5 Attachment(s)
Thanks for the info. I do agree, I wasn't planning a party cruise on the boat. The weather was scheduled to be sunny, warm with light winds. I live in NJ and it's November. I wanted to get the boat in the water once and see what was what. I was happy my friend was available so I could get it out. Last minute he asks if I mind if his 3 friends come along because they are in town for only a few days from England. I preferred not going solo so I agree if they didn't mind and knew it was the first time out on the boat. His friend also has sailing experience. The lake is a tiny lake with nobody out on it. I came prepared with tools, extra winch, extra tires, etc. I wouldn't say I just willy nilly decided to take the boat out. I had all proper safely equipment on board, just wish I had a bilge pump with me.

Do I wish I did it different, sure but I was trying to get the boat in the water before having to wait another 5 months. I replaced 3 stays before taking it out and went over other aspects of the boat. It's my first sailboat but I'm not unfamiliar with boats.

The only below water line hole is the one for the sink drain that comes to a valve. No water leaked out of the hull or that hole when it was sitting on the trailer with 8 inches of water in it. I will plug it anyway because I don't want any issues for something that doesn't need to be on the boat.

Here are some photos of the centerboard and bilge area and hoses that contain the line to raise and lower the centerboard. I'm going to replace them and seal the hose. Also looking to see if the fiberglass areas around the centerboard could be an issue a wouldn't know until I replace the other hoses and test it wet again.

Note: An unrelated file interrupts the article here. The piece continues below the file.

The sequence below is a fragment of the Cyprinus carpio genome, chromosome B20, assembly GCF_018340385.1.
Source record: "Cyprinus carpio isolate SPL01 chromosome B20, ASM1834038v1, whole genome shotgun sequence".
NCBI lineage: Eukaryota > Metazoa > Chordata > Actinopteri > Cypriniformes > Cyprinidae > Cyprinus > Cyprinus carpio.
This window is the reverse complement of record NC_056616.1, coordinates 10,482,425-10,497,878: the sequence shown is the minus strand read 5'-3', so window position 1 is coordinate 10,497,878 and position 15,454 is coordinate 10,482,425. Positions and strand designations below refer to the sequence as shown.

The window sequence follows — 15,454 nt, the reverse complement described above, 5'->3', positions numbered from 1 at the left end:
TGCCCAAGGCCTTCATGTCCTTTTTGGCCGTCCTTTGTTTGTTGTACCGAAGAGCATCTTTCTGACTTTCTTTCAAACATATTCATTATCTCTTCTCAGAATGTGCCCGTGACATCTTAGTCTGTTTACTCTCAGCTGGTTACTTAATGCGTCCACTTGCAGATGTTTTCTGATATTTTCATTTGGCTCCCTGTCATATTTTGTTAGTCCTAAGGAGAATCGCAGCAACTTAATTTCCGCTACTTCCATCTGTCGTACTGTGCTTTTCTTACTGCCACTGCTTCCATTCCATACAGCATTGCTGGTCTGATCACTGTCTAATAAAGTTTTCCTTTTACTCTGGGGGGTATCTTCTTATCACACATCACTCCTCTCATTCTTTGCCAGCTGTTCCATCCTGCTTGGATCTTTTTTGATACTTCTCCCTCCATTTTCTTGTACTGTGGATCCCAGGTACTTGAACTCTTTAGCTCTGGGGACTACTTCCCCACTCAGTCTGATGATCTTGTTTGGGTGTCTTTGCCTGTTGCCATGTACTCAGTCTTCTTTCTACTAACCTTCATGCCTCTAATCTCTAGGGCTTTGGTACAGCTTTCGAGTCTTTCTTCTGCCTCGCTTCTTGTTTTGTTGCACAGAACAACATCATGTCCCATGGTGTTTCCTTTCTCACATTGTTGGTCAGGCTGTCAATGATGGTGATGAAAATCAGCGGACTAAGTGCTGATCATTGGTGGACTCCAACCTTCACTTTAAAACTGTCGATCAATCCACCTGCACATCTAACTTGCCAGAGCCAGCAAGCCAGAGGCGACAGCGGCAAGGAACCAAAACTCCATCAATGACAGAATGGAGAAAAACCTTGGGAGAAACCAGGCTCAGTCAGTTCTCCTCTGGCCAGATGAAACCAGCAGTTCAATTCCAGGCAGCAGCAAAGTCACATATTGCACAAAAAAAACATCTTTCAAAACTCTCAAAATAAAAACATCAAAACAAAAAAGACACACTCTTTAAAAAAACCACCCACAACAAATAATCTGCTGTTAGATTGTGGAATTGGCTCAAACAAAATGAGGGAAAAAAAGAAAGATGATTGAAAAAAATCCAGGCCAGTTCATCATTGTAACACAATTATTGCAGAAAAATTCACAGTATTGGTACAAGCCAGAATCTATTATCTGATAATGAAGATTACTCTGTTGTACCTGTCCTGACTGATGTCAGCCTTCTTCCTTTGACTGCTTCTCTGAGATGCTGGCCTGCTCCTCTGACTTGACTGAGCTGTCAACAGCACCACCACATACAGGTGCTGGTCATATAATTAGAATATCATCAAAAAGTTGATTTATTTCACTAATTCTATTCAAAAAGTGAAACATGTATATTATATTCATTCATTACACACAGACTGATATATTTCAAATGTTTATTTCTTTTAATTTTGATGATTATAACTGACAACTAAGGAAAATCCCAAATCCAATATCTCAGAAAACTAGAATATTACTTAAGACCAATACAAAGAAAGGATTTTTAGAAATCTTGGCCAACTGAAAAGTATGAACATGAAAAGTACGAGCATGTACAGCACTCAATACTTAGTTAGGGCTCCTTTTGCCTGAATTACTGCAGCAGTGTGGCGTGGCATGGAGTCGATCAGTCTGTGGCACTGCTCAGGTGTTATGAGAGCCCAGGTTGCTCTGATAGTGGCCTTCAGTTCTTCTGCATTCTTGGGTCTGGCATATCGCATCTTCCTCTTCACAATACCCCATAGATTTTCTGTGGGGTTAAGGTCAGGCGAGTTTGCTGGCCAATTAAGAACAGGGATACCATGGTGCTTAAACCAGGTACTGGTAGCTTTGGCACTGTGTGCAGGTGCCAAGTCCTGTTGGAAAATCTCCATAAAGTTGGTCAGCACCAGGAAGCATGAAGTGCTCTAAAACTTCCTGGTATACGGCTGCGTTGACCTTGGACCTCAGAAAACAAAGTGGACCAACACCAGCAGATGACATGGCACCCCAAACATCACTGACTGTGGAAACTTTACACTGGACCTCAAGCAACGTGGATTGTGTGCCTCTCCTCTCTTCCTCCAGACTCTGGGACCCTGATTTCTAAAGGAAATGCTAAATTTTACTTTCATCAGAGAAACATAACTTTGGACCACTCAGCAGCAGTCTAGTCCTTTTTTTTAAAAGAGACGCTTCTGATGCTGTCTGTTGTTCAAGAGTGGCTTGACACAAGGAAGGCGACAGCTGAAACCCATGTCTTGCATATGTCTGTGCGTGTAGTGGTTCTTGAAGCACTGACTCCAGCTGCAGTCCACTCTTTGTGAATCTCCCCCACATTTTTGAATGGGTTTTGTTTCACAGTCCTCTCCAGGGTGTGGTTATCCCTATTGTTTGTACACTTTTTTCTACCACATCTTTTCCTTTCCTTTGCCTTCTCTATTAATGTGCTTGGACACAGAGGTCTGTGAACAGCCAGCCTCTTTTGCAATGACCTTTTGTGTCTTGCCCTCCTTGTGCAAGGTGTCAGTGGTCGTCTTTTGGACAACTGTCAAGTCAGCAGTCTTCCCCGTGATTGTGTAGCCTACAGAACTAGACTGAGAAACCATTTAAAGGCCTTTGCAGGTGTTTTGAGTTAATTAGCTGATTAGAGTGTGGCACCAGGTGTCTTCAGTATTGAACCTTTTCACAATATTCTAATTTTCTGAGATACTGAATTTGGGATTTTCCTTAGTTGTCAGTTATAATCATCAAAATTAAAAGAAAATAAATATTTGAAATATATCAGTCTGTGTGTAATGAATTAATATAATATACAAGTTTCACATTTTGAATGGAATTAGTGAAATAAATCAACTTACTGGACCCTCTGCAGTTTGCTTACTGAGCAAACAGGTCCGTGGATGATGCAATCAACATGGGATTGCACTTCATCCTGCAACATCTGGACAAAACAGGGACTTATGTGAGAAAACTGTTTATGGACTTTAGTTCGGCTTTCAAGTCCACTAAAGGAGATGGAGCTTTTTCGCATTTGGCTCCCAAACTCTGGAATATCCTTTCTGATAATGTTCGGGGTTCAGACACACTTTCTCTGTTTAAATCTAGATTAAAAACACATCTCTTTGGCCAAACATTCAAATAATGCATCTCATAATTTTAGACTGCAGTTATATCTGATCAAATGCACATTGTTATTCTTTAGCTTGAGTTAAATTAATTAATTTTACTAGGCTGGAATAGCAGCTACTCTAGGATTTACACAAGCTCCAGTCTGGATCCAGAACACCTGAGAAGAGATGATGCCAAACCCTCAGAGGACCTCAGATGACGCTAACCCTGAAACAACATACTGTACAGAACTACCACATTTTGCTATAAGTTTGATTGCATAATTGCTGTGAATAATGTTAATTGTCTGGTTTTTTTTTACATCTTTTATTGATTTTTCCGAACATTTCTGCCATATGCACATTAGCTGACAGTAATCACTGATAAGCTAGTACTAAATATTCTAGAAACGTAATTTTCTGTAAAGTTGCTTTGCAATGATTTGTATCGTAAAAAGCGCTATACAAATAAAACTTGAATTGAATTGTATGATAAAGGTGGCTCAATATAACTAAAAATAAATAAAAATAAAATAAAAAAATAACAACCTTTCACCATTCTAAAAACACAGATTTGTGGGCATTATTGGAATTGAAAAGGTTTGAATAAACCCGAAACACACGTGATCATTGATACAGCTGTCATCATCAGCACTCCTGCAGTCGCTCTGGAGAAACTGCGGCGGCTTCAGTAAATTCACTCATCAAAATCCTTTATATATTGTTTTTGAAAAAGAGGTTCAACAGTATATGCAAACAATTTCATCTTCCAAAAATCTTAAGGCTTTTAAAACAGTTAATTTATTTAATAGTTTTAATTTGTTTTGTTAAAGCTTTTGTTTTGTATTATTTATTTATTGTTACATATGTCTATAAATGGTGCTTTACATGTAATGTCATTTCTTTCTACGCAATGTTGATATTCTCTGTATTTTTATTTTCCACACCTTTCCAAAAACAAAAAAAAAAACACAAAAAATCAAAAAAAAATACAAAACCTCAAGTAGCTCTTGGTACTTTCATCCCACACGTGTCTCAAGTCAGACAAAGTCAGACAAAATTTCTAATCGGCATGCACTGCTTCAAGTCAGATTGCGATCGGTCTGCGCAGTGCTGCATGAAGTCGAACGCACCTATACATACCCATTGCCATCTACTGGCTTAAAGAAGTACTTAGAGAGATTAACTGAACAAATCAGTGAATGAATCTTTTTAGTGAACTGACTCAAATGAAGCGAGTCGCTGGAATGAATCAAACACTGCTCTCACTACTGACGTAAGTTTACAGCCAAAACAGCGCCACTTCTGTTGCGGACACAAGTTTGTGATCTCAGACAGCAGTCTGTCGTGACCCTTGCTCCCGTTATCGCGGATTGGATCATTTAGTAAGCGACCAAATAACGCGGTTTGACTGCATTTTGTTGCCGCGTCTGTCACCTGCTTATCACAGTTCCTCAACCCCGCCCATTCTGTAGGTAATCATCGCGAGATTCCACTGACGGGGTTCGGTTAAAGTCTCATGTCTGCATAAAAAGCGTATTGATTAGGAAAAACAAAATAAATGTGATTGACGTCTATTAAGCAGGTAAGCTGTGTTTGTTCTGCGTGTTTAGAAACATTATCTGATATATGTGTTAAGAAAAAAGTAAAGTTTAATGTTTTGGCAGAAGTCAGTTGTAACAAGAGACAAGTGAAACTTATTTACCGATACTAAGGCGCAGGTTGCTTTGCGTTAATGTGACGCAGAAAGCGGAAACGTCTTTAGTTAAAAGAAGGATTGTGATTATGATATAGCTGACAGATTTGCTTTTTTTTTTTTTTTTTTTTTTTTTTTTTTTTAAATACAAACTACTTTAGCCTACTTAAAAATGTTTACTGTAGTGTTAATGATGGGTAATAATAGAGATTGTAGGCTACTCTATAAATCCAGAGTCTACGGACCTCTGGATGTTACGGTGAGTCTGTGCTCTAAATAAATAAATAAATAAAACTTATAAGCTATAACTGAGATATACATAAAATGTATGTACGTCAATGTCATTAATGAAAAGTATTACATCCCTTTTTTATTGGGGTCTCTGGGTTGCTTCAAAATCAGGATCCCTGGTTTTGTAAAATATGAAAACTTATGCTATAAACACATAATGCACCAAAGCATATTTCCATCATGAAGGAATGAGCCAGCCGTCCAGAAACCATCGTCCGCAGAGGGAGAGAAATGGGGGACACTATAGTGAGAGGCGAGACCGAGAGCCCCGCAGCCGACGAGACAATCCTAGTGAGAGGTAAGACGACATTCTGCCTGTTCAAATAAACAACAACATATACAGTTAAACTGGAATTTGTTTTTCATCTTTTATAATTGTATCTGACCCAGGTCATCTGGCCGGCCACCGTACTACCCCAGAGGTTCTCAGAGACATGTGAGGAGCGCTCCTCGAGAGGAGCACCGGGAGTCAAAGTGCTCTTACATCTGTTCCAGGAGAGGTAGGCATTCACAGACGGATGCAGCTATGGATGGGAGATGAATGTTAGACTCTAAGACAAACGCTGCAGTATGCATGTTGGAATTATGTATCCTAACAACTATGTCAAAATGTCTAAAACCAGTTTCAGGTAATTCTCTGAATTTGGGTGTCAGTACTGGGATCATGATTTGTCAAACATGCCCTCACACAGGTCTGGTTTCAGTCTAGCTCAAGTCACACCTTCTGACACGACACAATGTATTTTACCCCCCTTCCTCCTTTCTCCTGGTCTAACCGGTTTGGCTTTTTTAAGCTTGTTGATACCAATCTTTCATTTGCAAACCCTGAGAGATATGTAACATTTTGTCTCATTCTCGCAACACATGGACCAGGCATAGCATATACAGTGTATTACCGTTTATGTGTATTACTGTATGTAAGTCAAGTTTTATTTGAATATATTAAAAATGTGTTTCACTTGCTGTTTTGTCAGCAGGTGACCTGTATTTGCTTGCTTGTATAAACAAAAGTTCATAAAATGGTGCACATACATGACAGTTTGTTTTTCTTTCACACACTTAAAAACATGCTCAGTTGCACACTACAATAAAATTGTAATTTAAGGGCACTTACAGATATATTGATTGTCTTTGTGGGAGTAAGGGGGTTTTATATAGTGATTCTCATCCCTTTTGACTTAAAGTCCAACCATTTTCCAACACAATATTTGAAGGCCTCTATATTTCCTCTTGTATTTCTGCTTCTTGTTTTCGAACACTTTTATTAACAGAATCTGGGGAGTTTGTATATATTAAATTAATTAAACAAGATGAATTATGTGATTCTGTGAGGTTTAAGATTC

JimsCAL 11-02-2018 11:13 PM

Re: Crazy first time out on my sailboat today
 
The good news is that a leak that bad should be easy to find.

I had one that was would only show up when sailing and usually heeled over. After driving me crazy for over a year, when crawling around in the back of the boat checking the rudder cables, I found a crack in the bottom of the bilge pump hose as it made a sharp turn into the thru hull. Seems it only leaked water when the thru hull went under water at speed.

jephotog 11-03-2018 02:57 AM

Re: Crazy first time out on my sailboat today
 
Quote:

Originally Posted by MikePNJ (Post 2051561702)
Here are some photos of the centerboard and bilge area and hoses that contain the line to raise and lower the centerboard. I'm going to replace them and seal the hose. Also looking to see if the fiberglass areas around the centerboard could be an issue a wouldn't know until I replace the other hoses and test it wet again.

When you replace the hoses put two clamps on each connection. The clamps should be opposite facing of each other. The fact this is not done shows some shortcuts in previous maintenance. Replacing them might solve the leaks or you might find the issue when crawling through your boat.

Another note, when I take out any kids I insist the parents bring a PFD for the child and the child wears it while on the water. It is just me playing it safe. I don't think I would ever take a baby out sailing because as you have seen things can happen and it would be hard to keep a babies head above water if something does.